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    Strive after. Awaited. Righteousness, for which the word Justice was often used at this period.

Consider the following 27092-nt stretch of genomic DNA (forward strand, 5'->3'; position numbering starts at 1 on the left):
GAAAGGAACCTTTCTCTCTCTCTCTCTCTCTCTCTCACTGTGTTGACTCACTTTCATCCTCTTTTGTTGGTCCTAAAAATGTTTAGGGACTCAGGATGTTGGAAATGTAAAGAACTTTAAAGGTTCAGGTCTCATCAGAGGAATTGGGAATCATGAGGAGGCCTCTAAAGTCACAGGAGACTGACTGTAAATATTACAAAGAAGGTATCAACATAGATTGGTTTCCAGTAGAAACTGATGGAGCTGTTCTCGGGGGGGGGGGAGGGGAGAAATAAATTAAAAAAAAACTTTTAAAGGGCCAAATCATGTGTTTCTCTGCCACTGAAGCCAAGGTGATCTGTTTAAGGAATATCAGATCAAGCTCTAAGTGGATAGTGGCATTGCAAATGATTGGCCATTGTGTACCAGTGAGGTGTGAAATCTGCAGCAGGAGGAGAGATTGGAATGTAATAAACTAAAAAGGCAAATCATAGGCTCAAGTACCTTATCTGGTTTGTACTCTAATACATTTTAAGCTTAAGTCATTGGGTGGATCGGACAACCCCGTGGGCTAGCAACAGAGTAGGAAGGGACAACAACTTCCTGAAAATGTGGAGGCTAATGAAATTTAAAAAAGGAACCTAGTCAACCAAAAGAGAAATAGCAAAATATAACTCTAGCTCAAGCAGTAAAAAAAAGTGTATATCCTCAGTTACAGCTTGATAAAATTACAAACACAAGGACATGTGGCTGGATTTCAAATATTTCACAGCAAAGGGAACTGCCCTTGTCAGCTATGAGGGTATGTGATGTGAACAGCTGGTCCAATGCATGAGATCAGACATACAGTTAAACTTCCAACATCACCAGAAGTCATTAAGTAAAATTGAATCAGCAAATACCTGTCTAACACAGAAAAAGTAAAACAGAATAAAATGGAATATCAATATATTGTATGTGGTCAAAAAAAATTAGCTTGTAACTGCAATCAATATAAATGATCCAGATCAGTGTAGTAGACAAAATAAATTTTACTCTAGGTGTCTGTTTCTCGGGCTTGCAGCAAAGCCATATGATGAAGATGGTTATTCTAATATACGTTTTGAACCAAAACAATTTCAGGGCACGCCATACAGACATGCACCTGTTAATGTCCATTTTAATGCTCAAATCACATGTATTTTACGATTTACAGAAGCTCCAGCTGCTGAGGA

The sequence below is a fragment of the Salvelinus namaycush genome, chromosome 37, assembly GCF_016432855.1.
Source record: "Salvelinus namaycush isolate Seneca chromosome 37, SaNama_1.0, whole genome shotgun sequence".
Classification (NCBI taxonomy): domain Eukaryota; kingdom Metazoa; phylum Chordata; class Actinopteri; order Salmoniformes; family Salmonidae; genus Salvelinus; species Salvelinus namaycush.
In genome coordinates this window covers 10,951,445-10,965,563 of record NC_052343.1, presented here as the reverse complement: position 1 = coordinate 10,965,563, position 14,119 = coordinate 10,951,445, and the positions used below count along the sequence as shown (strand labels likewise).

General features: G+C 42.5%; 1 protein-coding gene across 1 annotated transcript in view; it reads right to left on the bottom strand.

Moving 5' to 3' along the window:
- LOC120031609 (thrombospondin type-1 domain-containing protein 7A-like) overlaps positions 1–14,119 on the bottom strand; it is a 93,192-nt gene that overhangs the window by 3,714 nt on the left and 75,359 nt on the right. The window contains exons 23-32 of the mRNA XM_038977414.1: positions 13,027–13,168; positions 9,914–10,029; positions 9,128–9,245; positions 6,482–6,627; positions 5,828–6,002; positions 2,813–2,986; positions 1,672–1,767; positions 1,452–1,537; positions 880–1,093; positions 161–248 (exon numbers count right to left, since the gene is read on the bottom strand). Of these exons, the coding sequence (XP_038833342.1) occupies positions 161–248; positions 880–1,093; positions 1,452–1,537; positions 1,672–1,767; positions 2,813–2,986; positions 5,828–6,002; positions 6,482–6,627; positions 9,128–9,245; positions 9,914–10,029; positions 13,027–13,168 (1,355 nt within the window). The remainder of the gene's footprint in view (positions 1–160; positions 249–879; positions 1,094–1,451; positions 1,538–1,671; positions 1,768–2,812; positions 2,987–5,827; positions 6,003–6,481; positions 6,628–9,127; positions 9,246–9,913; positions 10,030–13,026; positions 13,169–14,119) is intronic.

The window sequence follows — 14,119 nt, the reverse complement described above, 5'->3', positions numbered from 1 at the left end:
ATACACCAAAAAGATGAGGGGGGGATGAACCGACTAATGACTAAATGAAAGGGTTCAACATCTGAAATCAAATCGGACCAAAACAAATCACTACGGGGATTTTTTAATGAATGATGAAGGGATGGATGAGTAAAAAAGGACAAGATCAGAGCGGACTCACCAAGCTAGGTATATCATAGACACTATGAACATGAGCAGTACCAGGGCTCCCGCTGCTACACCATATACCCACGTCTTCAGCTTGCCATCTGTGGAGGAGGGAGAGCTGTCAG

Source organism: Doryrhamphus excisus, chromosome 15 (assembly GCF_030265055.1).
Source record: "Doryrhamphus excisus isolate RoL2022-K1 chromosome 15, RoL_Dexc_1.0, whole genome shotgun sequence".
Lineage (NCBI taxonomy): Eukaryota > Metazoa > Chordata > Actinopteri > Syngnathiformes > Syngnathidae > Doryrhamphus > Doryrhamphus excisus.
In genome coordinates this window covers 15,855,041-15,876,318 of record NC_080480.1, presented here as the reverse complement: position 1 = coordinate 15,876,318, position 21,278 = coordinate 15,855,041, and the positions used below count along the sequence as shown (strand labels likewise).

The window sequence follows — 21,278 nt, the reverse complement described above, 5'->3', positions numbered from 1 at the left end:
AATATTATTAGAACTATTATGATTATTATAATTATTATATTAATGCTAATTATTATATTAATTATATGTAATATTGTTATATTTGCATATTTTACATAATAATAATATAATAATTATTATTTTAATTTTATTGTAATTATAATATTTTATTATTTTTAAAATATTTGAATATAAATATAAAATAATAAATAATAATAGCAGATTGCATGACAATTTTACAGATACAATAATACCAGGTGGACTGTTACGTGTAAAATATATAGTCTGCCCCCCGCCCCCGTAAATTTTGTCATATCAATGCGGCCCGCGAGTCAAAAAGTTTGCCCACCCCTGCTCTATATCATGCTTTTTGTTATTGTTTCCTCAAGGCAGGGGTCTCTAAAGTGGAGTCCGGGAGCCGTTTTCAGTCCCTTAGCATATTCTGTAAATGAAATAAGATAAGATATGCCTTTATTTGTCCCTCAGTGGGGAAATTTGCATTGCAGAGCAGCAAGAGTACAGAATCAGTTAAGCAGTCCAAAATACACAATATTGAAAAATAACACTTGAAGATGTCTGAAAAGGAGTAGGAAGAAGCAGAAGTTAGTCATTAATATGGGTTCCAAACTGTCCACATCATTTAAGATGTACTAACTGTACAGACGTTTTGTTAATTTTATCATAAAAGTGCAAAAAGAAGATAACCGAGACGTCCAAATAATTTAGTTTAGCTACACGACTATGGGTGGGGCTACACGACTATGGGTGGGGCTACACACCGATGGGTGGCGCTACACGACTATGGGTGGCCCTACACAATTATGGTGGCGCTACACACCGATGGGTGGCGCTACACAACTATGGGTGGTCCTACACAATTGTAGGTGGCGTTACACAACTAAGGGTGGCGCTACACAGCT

Where Justice is used in this sense afterwards, we have substituted the word righteousness, as less liable to misapprehension. Knox, during his confinement in the French galleys, wrote a Confession of his Faith, and an account of his public disputation in St. Andrews with the Papists. He also arranged the treatise of Sir Henry Balnaves, his fellow-prisoner, entitled,” The works and conversation of a justified man,” to which he wrote a preface. Restore. In the original, this sentence reads.” What prevailed the prevarication of man?” Prevarication was probably used in a good sense, instead of a bad. Handsomely, (spoken ironically). Advantages. Formerly. That is, the Sweating Sickness, which made great havoc in England from April to August, 1551. It generally carried off its victims in a few hours, and chiefly attacked robust men between the ages of thirty and forty. It is said also by Holinshed and other historians, that even Englishmen dwelling in foreign countries were attacked by it, while the natives were exempted; a circumstance which made the disease be regarded as an exclusive judgment upon the English nation. A fabulous British magician of the fifth century, of whom the most extravagant tales were invented. The unprincipled Duke of Northumberland, who, after patronizing the Reformation in England for his own selfish ends, died on the scaffold a Papist. Lower sort, the mob. Edward VI. A word frequently used at this time to designate a court-flatterer. Mary. Mary, only six: days after her royal entrance into London, caused Mass to be performed in the Tower, alter which it was introduced into the churches of the metropolis. Stupor. The original MS. from which the First Part of this Exposition was transcribed, commences with this sentence; but to make the whole complete, it has been judged advisable to include the preceding paragraphs from the earliest printed edition. King Edward. Alarming, Terrifying. Human. Pelagius, who is supposed to have been a native of Ireland, lived in the fifth century. His heresy produced such dissensions in the British church, as greatly accelerated the conquest of the country by the Saxons. Single combat. Alluding to the summary executions of Protestants at this time, not only throughout the Continent, but also in England, and occasionally in Scotland. Government. fta1 Bringing back. fta2 Trying. fta3 This promise Knox fulfilled in a work published three years afterwards, entitled “An answer to a great number of blasphemers cavillations written by an Anabaptist, and adversary to God’s eternal Predestination,” etc. fta4 During Knox’s visit to Scotland, he administered the Sacrament of the Lord’s Supper at Dun, about the beginning of the year 1556; on which occasion, most of the gentlemen of the Mearns professed their adherence to the Reformation, by sitting down at the Lord’s table, and entering into a solemn bond, by which they renounced the Popish communion, and pledged themselves to further the preaching of the Gospel, as God should give them preachers and opportunity. fta5 The Earl of Arran, formerly Regent of Scotland, after embracing the principles of the Reformation, relapsed into Popery, and countenanced the persecutions of Cardinal Beaton. Afterwards, he alternately favored and opposed the Reformation, just as it suited his own personal interests, and the aggrandizement of the house of Hamilton, which he was the head. fta6 Deeds. fta7 Conspired. fta8 The Anabaptists. fta9 Fornication. fta10 Parasites. fta11 Open up. fta12 Beam. fta13 Fellow, companion. fta14 Cast away. fta15 Pluck, to take by force. fta16 Here we have ventured to supply, from conjecture, two or three words cut out of the manuscript. fta17 Earnest-money; or small sum in hand with which a bargain is ratified. fta18 Spark. fta19 This refers to the Address to the Faithful, etc., in which he exposed the fallacy of the argument, that in times of persecution, external compliance with idolatry might be allowed, if the worshipper served God in his heart. fta20 Repeat. fta21 End, dissolution. fta22 Of willing mind. fta23 This name, we are informed in the manuscript volume, was that of Knox’s mother, which “he wrote when he was in trouble.” At the present period, when the clergy of Scotland had condemned him as a heretic, and burnt him in effigy, his usual signature might have compromised the safety of his correspondents. fta24 Geneva, where he was at present a minister, but waiting anxiously for a summons to Scotland.


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